Sunday, May 18, 2014

Vote in Carla Keehn in place of Lisa Schall for Judicial Office 20, and Brad Weinreb for Office 25, but keep Prager and Popkins

 Update April 2016:

Carla Keehn is challenging Keri Greer Katz, daughter of judge Michael Greer, in 2016 election for Superior Court Judge

 Original post:

Superior Court Judge; Office 9 • Ronald S. Prager

Superior Court Judge; Office 19 • Michael J. Popkins

Superior Court Judge; Office 20 • Carla Keehn: This race receives special attention. Keehn is running against the incumbent Lisa Schall. The problem with Schall is that during her term as judge she has been admonished three times by the state Commission on Judicial Performance. After 30 years on the bench it is time for a change. Vote for Keehn

Superior Court Judge; Office 25 • Brad Weinreb

Brad Weinreb, a state deputy attorney general for more than 20 years, was rated by the Bar as “qualified.” He has extensive experience in major criminal cases and claims one of the highest active caseloads in death penalty cases. He won the endorsement of Goldsmith, Gore, Chula Vista Police Chief David Bejarano, county Public Defender Henry Coker, numerous organizations and some 50 current judges. Both his opponents, Michele Hagan and Ken Gosselin, received the lowest rating of “lacking qualifications” from the Bar. And Gosselin has been accused of misleading voters about his education and experience.

Superior Court Judge; Office 44 • Joseph Adelizzi (SDER choice to replace incumbent Judge Jacqueline Stern)

Judge has been admonished three times
No jurist in the state has a less favorable record
By Greg Moran
U-T San Diego
May 12, 2014

The campaign website for San Diego Superior Court Judge Lisa Schall touts her three decades of experience on the bench, including assignments in every division of law, from criminal courts to probate matters and family law.

What it doesn’t talk about is Schall’s record of discipline with the state agency that oversees judges.

No other active judge among the state’s 1,827 judges on the Superior Court, appeals court and Supreme Court bench has been publicly disciplined more times than Schall has, a review of disciplinary records from the Commission on Judicial Performance shows. She has received two public admonishments and one private admonishment.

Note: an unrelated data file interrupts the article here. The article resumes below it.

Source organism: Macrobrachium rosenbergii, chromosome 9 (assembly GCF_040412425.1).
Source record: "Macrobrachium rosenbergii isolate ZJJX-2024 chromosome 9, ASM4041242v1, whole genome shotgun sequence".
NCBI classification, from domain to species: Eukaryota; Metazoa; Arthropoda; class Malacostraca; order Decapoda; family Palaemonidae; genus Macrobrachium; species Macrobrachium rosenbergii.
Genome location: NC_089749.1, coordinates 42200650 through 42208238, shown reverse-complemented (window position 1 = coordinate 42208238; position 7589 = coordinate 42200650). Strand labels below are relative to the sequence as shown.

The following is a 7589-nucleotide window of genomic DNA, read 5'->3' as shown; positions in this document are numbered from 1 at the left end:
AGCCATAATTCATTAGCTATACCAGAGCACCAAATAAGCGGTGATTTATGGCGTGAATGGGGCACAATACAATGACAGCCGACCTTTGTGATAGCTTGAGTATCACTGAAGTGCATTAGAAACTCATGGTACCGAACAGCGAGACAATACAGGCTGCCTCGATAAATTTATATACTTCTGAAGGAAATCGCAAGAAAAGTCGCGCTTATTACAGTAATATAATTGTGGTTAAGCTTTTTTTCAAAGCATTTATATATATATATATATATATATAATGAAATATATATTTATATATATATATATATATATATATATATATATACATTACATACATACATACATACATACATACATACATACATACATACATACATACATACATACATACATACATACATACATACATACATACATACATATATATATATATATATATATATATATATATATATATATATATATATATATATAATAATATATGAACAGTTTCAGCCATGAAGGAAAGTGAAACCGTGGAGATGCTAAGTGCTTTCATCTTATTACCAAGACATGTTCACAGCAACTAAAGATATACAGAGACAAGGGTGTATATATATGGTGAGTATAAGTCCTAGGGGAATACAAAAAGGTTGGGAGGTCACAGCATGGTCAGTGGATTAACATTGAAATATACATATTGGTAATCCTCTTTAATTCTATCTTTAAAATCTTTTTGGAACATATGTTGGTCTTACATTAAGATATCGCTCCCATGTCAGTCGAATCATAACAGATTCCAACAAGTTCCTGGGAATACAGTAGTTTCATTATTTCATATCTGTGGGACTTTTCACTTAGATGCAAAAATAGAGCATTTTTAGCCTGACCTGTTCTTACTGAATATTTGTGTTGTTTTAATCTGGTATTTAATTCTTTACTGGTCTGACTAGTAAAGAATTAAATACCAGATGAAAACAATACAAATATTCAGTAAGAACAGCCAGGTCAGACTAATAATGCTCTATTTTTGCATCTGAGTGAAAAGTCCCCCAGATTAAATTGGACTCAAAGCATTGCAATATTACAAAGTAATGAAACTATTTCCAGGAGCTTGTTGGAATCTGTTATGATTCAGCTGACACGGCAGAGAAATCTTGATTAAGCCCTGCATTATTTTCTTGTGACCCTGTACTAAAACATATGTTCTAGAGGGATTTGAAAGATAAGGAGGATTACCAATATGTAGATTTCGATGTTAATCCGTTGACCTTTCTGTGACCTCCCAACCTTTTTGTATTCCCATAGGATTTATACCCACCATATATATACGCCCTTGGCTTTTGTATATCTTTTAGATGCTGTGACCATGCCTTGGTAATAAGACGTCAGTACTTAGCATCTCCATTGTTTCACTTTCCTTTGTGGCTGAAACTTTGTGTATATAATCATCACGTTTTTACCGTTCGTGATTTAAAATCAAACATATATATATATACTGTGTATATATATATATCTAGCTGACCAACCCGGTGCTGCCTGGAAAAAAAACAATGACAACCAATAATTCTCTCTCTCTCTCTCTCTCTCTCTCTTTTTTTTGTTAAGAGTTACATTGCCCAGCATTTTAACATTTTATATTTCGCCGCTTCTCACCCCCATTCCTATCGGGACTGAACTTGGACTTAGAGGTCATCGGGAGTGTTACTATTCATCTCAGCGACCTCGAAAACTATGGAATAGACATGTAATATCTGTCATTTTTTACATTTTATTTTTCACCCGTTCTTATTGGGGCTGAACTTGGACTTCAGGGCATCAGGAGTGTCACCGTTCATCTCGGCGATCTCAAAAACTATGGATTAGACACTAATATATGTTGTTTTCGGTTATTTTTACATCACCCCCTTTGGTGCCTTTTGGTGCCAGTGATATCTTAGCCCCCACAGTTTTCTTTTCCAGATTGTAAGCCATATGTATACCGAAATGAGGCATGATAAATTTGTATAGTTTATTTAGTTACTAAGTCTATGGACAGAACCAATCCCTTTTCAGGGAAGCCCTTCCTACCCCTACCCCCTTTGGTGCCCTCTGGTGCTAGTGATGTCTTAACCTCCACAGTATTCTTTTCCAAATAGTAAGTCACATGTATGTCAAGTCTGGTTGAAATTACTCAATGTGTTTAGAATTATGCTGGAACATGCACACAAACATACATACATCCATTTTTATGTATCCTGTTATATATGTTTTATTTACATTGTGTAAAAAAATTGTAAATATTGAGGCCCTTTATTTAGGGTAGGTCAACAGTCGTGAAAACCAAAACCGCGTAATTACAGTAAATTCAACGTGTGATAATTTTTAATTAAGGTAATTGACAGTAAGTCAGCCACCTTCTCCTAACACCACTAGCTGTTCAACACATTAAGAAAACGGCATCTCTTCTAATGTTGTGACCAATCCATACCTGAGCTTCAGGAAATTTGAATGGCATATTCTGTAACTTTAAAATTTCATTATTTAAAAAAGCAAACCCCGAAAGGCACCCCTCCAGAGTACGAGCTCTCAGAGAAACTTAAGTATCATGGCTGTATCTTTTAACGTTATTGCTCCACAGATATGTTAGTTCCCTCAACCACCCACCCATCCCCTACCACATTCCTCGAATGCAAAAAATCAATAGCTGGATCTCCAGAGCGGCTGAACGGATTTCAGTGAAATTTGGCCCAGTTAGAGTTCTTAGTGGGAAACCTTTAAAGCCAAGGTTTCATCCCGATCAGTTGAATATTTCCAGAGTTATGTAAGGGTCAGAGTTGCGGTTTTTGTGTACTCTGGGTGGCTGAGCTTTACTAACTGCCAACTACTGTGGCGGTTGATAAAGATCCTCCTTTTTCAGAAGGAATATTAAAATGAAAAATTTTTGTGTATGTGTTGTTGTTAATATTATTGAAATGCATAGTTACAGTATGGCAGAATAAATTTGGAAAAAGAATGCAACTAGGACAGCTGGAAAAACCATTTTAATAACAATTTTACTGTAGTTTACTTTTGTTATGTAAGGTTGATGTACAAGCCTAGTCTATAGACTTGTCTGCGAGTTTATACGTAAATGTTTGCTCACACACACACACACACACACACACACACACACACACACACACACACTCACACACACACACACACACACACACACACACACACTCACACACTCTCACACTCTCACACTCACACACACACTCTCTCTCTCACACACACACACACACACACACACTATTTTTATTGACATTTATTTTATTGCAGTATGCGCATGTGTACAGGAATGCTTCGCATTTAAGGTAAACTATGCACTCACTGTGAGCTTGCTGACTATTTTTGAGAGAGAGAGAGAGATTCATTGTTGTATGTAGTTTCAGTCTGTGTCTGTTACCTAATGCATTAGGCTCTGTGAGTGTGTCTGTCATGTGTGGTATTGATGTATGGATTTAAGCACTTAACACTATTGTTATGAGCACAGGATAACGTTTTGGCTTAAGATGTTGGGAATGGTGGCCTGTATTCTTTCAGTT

Only one other judge, in Contra Costa, has a similar record.

Schall said the record involves three incidents over a nearly-30-year career on the bench, that she has learned from her mistakes, and that her work record has earned her the continuing support of the legal community.

The record shows Schall has been publicly admonished twice, most recently in March 2008 when she pleaded guilty to an alcohol-related driving charge. A public admonishment is the third most-serious level of punishment the commission can hand out, behind only public censure and removal from the bench.

She was stopped while driving the wrong way on Centre City Parkway in Escondido in September 2007 and found to have a blood-alcohol level of 0.09. That is just over the legal limit.

The arrest came just months before she was up for re-election to her fourth term and was not made public at the time. Court records show the case was delayed for six months, and Schall pleaded guilty to a lesser offense — one week after the filing period for a candidate to run against her had closed.

Under state election law, if a sitting judge does not draw a challenger during the filing period, they are deemed automatically re-elected to the office for another term.

Both the judge and her attorney, William Wolfe, said she was not given any special consideration and that Schall did not seek to delay the disposition of the case until after the filing period.

Shall said this week she was dealing with a divorce and caring for her elderly parents at the time of the DUI arrest. She said that is not an excuse, and has apologized to colleagues and family since.

“I took ownership of that,” she said. “I didn’t try to hide it or cover it up.”

Schall was also publicly admonished in 1999 for abusing her power and not following the law when she jailed a woman for five days for contempt of court. The woman was disruptive in the courtroom during a hearing on a restraining order and was taken out of the courtroom.

When the woman said to Schall’s bailiff that she would “go off” if not allowed to tell her story, Schall cited her for contempt without holding a hearing or making factual findings — and when the woman was not in the courtroom.

In 1995 Schall received a private admonishment from the commission for what commission records describe as “her embroilment in a juvenile dependency matter.” Schall said during a child welfare case she was told an appellate lawyer for one parent had been revealing confidential testimony from the court proceedings. She held a hearing with the appellate lawyer and others to find out what had happened, and the commission concluded that was wrong.

...The disciplinary commission has doled out public admonishments just 75 times since 1995 to 22 judges, records show. Several judges who received two public admonishments either retired or were removed by the commission after the second...

No comments: